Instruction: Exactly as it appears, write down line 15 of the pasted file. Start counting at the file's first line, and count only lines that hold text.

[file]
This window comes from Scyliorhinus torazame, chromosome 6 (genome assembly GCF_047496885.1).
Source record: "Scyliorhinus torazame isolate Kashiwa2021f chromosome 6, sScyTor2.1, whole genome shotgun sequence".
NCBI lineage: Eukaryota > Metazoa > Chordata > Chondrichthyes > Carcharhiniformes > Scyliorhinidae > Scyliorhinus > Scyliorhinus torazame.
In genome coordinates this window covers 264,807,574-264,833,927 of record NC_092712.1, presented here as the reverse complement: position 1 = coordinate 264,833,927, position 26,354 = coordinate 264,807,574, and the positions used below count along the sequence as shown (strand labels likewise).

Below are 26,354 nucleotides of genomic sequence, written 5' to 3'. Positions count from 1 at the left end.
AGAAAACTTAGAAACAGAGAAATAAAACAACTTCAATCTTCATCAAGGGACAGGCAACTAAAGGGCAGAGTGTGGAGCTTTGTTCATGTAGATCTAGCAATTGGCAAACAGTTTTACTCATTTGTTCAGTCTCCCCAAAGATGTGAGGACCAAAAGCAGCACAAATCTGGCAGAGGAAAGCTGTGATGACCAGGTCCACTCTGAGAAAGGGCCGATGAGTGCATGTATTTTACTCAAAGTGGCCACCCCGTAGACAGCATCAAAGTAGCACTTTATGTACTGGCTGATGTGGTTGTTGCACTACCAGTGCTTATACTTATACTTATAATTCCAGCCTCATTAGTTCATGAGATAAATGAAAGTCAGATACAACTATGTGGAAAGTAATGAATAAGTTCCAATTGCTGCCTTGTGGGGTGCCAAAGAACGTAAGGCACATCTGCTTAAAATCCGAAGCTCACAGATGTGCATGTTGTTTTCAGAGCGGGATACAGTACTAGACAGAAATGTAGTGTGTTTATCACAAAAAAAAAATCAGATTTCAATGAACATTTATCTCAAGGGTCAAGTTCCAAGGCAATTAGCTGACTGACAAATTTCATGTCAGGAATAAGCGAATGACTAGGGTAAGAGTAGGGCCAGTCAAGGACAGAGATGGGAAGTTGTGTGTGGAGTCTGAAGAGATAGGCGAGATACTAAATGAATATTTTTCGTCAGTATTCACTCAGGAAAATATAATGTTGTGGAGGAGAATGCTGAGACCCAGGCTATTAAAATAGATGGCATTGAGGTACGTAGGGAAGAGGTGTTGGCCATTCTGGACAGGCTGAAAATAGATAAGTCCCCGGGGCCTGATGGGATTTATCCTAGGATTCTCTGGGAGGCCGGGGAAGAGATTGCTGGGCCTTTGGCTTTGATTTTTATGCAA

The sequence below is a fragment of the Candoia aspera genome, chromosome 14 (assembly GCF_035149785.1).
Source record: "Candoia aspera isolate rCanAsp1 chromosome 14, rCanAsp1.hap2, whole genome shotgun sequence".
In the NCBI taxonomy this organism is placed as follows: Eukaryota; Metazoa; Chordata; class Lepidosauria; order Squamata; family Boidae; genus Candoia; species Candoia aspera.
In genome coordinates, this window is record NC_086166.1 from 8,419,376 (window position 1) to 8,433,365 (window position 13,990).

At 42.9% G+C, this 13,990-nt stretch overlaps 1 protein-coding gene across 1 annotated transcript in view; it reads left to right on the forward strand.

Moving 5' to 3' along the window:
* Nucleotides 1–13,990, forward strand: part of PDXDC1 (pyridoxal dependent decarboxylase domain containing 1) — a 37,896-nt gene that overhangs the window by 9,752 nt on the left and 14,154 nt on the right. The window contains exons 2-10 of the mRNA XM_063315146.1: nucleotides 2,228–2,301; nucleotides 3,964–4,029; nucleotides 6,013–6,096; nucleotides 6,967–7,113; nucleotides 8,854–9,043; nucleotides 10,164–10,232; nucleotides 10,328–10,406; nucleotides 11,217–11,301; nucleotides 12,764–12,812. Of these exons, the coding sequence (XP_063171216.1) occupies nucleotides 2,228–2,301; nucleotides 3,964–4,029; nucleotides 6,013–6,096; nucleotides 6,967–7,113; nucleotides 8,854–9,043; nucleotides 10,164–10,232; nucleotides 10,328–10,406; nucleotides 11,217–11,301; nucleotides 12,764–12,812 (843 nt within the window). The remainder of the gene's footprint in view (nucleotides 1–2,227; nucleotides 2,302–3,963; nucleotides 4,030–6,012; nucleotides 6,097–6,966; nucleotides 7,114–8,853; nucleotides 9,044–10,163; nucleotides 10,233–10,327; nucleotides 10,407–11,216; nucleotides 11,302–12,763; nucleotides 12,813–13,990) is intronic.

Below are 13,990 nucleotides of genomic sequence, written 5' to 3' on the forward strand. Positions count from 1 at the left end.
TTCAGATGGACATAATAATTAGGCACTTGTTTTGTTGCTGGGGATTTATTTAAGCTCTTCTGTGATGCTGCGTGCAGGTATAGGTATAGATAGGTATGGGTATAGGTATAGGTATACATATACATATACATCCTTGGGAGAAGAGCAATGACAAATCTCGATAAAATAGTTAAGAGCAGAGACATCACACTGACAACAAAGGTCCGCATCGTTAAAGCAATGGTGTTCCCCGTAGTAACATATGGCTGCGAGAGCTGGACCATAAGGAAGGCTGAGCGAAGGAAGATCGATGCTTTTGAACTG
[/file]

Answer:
TTCAGATGGACATAATAATTAGGCACTTGTTTTGTTGCTGGGGATTTATTTAAGCTCTTCTGTGATGCTGCGTGCAGGTATAGGTATAGATAGGTATGGGTATAGGTATAGGTATACATATACATATACATCCTTGGGAGAAGAGCAATGACAAATCTCGATAAAATAGTTAAGAGCAGAGACATCACACTGACAACAAAGGTCCGCATCGTTAAAGCAATGGTGTTCCCCGTAGTAACATATGGCTGCGAGAGCTGGACCATAAGGAAGGCTGAGCGAAGGAAGATCGATGCTTTTGAACTG